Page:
For the FleetWeek parade up and down North River, Dewaruci students dressed gaily in blue and white uniforms, and stood atop yards, on shrouds and on bowsprit, saluting a city that was a rather shabby welcoming host. O day.
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Tonight! the Working Harbor Committee presents “Sailing Ships At Work”: the history of sailing cargo ships, the ships that sail cargo today (short part) and what the future may look like.
Wednesday, 10 April 2013 6 – 9 p.m.
Community Church of New York
40 E. 35th Street
New York, NY 10016
Price — Adults: $25, Seniors (62+) $20
please click here for tickets.
The future: projects like the Vermont Sailing Barge, Hope and Alert, HARVEST, B9 Shipping, and the MARAD initiative of the Hudson River Foodway Corridor will bring back water transportation of cargo…putting ships back in shipping.
The Working Harbor Committee is not responsible for any of the drivel I write. I just monitor VHF radio and drink in scuttlebutt in bars. And unfortunately, I will not be able to attend the event tonight, but go and have great fun. ♠ ♥ ♣ ♦
The digester eggs and the walkway/observation deck are a sci-fi aluminum grey, but I was in an aubergine mood today.
The Newtown Creek Wastewater Treatment Plant has been in operation since 1967. Eight eggs sit on top of 54 acres of sewage plant area through which flow 200 to 310 million gallons of wastewater per day.
What artists these eggs are in the company of!
Etched in granite are the Native American names for these places. Carved into the steps of the kayak launch are the archaeological periods we have somehow survived (with little barnacles and mussels wedged into the steps. Probably zebra mussels, so don’t feel bad for ’em.) And there is a fragrance garden that is wheelchair accessible, but sorry, nothing for the olfactory-challenged.
A relief of the Newtown Creek, pre-European days, is etched deeply into tilted granite so rainwater can fill it and flow. Two metal engraved maps of the areas set into another granite table. One depicts the industrial history from 1887 – 1951 (their source is Sanborn Maps.) Lime, tin, barrelmaking, oil, gas, petroleum, shipyard, rope and line storage, grinding, dyeing, asphalt, paving, bricks, lumber, stones, iron and bronze works, welding, chemical, box factory, hat and tie company, steam laundry: these are labels on the first map. The dark line delineates the bulkhead. In the second map, courtesy of the DEP 2008, the dark lines are shrubs. (Who are the artists, please?)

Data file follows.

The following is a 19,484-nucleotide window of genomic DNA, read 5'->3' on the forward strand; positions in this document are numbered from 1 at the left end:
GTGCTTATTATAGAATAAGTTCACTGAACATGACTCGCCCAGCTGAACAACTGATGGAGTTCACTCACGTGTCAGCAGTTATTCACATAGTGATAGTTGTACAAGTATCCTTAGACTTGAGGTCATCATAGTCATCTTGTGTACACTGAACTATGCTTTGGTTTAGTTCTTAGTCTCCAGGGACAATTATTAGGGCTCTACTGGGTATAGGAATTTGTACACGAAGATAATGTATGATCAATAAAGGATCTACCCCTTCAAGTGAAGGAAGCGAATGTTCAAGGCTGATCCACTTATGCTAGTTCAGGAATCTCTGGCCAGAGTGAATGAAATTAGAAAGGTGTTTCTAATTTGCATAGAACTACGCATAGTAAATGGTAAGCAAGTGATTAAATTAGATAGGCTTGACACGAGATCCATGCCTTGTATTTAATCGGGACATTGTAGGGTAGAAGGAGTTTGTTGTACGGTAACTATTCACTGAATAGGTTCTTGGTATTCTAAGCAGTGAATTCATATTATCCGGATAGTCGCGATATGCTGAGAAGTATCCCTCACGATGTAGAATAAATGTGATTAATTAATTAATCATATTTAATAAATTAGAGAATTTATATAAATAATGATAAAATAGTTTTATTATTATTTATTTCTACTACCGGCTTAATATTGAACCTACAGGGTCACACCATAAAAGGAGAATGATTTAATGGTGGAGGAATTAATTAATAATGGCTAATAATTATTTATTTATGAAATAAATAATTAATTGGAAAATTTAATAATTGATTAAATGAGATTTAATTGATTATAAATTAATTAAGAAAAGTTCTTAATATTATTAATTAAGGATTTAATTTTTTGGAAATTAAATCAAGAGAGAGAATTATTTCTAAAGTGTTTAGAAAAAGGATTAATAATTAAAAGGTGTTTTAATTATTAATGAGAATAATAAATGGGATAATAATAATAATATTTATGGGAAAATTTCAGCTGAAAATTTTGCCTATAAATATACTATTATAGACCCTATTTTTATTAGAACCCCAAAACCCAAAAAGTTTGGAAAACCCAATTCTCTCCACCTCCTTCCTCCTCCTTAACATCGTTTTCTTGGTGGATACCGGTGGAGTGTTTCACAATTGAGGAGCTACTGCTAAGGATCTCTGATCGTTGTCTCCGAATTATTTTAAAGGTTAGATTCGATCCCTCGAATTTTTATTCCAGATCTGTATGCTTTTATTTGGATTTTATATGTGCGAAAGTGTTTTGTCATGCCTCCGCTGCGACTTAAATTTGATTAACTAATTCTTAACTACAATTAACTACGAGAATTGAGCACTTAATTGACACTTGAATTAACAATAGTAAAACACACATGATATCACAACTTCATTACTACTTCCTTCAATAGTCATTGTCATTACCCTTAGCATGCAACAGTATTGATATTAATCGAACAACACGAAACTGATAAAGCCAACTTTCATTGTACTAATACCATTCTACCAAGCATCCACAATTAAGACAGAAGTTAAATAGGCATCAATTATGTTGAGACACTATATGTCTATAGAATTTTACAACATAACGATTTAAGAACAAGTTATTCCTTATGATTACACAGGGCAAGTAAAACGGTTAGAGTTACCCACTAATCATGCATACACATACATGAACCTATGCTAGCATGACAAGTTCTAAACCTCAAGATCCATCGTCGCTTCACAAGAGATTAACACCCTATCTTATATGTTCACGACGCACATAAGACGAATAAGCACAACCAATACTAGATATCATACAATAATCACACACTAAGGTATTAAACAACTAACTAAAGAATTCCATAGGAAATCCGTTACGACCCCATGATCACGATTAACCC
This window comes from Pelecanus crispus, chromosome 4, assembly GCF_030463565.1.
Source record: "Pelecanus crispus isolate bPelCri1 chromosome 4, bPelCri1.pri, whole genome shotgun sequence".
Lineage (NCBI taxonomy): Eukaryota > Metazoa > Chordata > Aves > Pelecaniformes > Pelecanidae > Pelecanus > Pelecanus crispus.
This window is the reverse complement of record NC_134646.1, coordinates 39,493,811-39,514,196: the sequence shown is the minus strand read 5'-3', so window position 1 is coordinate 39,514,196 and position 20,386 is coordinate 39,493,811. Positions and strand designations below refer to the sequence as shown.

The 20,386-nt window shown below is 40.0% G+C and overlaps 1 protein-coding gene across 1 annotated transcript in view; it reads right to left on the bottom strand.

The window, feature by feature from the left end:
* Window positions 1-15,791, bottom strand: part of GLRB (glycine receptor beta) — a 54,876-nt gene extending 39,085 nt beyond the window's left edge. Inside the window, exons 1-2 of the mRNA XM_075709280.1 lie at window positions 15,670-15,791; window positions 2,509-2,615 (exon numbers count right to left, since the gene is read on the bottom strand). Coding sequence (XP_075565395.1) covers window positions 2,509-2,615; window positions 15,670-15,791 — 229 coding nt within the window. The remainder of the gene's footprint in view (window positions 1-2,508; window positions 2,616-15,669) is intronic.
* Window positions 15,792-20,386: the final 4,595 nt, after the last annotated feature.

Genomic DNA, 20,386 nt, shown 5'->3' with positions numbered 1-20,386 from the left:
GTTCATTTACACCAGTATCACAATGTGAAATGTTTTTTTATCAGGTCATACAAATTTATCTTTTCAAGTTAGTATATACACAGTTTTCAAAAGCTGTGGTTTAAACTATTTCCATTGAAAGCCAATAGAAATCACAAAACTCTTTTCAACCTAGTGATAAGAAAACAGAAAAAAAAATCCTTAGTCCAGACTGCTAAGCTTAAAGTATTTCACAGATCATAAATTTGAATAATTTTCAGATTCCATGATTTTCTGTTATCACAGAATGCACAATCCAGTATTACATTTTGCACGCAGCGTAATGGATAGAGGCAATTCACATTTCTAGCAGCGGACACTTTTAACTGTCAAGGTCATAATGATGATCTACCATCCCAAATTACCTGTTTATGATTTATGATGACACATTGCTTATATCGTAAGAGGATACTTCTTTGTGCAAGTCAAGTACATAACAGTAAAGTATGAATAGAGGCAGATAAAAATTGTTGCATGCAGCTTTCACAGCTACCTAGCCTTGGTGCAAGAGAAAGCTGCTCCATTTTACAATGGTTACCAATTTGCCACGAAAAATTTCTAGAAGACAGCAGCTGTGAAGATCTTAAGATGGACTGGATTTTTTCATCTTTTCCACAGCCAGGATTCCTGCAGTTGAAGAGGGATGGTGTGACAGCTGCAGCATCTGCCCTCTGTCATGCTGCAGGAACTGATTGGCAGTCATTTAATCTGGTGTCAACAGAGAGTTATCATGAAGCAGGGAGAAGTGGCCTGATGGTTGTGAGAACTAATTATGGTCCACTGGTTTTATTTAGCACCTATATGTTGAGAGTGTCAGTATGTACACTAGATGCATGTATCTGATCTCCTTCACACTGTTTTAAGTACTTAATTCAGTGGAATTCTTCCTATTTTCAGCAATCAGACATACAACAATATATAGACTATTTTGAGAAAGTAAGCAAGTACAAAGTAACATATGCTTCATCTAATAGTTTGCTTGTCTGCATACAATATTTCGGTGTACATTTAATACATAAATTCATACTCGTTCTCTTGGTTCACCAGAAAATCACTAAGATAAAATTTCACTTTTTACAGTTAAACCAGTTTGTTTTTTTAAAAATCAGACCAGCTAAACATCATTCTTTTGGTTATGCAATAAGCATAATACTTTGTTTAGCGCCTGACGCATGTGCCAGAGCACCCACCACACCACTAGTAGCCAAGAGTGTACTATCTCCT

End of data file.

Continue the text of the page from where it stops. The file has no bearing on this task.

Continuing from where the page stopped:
And this artist–No Pots, Just Paintings–got it. The combination of the eggs and the onion top of the Russian Orthodox churches in the neighborhood are perfect. Alas, s/he is so terse, there’s no information on the artist.
Happy summer everyone! this blog will be taking July off, back in August. Events abound on the 6th boro! MWA’s City of Water Day is July 24. Portside and many other organizations, along with our working flotilla of schooners, sloops, cruising vessels, ferries and water taxis will be out in force. If you have a happening on the water or waterfront this month, feel free to add it on…
Coastal Tanker Mary A. Whalen, 1938
Ocean Liner RMS Queen Mary 2 , 2003
|Length:||1,132 ft (345 m)|
|Beam:||135 ft (41 m) waterline,
147.5 ft (45.0 m) extreme (bridge wings)
|Height:||236.2 ft (72.0 m) keel to funnel|
|Draught:||33 ft (10.1 m)
|Propulsion:||Four 21.5 MW Rolls-Royce/Alstom “Mermaid” electric propulsion pods:
2 fixed and 2 azimuthing
|Speed:||29.62 knots (54.86 km/h; 34.09 mph)|
|Crew:||1,253 officers and crew|